In Tough Lending Times, Private Mortgages are on the Rise

Written By:

Banks, mortgages lenders and other traditional lenders may have stricter lending criteria, but private mortgage lenders may be reaping the benefits. Private mortgage lending has become a more popular option for various types of borrowers and for various reasons. According to the LifeComps Commercial Mortgage Performance Index, private mortgages provided a 2.79 percent total return in the second quarter 2011, which is an increase over the 1.72 percent in the first quarter.


The types of borrowers that tend to apply for private mortgages fall into two categories: 1. Borrowers that cannot qualify for a traditional mortgage 2. Investors or buyers that want a quick turnaround time on financing.  In a lending environment that is harder than ever to obtain traditional financing, borrowers are turning to alternative methods to obtain the financing they need to realize the dream of homeownership.


Private mortgage may not be a term you are familiar with, but the concept is similar to how it sounds. Instead of obtaining a mortgage or loan from a mainstream lender, the lender is either a private investor or private lending company. A private mortgage lender may be a family member or it may be a complete stranger. Either way, the private mortgage is a legally binding agreement and should be treated as such. While private mortgages tend to be easier for poor credit borrowers to obtain and faster than applying for traditional mortgages, private mortgages also have some drawbacks. Private mortgages tend to have: 1. Higher interest rates than traditional lenders 2. Shorter terms than traditional mortgages (usually terms of five years or less).  The terms and conditions on a private mortgage, however, are negotiable, so you may be able to work out a deal with the person you know or the investor.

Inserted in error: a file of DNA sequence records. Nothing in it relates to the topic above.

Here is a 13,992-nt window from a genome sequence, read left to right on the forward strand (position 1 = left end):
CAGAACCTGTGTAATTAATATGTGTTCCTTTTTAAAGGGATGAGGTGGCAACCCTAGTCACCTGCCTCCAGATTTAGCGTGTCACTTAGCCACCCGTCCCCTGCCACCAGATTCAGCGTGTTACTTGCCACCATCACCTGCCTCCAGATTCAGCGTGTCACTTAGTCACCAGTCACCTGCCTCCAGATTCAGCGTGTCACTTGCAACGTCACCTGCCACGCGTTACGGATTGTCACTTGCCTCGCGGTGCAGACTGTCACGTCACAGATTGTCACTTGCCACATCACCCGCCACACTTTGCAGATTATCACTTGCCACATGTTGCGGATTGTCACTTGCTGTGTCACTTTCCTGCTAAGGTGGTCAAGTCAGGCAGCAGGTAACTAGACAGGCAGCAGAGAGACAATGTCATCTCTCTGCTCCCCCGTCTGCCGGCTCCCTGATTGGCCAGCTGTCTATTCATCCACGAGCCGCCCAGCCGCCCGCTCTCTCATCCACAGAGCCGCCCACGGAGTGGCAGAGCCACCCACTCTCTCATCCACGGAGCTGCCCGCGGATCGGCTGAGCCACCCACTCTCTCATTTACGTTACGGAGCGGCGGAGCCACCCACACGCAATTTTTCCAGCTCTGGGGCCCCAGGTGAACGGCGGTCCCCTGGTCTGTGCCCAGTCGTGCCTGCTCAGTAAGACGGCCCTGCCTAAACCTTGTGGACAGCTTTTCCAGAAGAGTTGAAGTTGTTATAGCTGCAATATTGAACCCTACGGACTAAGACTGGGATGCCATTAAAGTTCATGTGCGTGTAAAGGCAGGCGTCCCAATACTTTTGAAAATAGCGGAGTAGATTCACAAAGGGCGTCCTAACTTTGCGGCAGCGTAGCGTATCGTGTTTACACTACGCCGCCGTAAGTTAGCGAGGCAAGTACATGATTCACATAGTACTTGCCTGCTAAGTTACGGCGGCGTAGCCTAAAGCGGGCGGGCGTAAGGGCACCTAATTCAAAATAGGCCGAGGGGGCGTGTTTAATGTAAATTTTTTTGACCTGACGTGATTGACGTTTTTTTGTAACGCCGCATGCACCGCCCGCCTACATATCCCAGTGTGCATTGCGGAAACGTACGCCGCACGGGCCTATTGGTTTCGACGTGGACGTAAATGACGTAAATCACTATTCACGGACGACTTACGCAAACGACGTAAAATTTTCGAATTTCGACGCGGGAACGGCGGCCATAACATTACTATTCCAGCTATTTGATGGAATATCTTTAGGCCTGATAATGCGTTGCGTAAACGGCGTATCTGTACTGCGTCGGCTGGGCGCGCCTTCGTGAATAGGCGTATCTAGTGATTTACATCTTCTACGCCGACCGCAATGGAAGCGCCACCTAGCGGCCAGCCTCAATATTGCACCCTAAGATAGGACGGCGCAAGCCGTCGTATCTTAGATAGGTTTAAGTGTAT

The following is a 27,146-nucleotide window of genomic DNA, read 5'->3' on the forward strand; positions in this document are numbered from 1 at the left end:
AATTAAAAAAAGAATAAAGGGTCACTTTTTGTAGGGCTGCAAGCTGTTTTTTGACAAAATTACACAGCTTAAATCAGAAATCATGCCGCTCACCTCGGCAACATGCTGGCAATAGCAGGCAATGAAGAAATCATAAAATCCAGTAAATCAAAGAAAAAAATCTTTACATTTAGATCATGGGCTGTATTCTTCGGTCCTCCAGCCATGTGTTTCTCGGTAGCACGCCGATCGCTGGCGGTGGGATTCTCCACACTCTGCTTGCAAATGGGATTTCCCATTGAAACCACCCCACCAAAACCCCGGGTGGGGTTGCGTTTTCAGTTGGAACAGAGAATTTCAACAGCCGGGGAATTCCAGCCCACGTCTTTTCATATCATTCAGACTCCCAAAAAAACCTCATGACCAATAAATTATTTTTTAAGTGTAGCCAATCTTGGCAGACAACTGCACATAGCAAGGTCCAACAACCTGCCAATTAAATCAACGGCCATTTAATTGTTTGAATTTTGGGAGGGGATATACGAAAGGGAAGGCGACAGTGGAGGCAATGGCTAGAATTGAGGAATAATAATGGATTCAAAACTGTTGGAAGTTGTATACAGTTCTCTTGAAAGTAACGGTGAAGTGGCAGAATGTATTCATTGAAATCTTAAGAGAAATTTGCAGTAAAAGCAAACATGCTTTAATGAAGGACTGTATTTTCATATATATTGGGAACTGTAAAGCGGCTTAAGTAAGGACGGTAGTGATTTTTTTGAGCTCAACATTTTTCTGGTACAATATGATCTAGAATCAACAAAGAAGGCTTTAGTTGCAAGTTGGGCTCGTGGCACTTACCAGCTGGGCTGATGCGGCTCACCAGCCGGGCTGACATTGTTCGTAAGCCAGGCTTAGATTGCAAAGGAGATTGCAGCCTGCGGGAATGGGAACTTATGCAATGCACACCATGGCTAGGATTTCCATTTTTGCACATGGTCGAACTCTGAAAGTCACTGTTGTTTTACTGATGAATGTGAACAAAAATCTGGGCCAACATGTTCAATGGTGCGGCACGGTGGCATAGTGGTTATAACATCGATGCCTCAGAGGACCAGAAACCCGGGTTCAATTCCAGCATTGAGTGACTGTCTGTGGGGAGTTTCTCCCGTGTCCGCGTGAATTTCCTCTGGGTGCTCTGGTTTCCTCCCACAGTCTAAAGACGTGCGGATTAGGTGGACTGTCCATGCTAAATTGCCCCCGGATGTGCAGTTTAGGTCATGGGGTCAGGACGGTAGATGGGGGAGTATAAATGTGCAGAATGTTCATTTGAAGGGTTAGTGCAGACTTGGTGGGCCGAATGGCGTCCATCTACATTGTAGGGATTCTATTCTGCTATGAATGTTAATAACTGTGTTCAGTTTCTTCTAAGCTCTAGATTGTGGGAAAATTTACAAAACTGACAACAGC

If you’re in the market for a private mortgage, you can find someone you know that has and is willing to lend you the money. You also have the option to go through a private mortgage lender, which acts as a matchmaker between borrowers like you and investors that have money to lend. Either way, once you find the private lender, you then go through the negotiation of the terms and conditions of the private mortgage. Once the down payment, mortgage amount, interest rate and number of years of the mortgage are settled, all of this information is put in writing. The borrower signs a promissory note agreeing to repay the mortgage loan. A private mortgage works the same as a traditional mortgage from that point on. Private mortgages often give borrowers the chance they need to buy a home and build their credit. If you do obtain a private mortgage, ask the lender to report the mortgage to the credit bureaus. If you always make your loan payments on time, this helps to increase your credit score. With a higher credit score, when the short-term private mortgage is up, you can refinance into a traditional mortgage, which usually includes a lower interest rate and better terms and conditions than the private mortgage.

Make sure you keep on top of your credit score and monitor your reports, so you can put yourself  in the best borrowing position.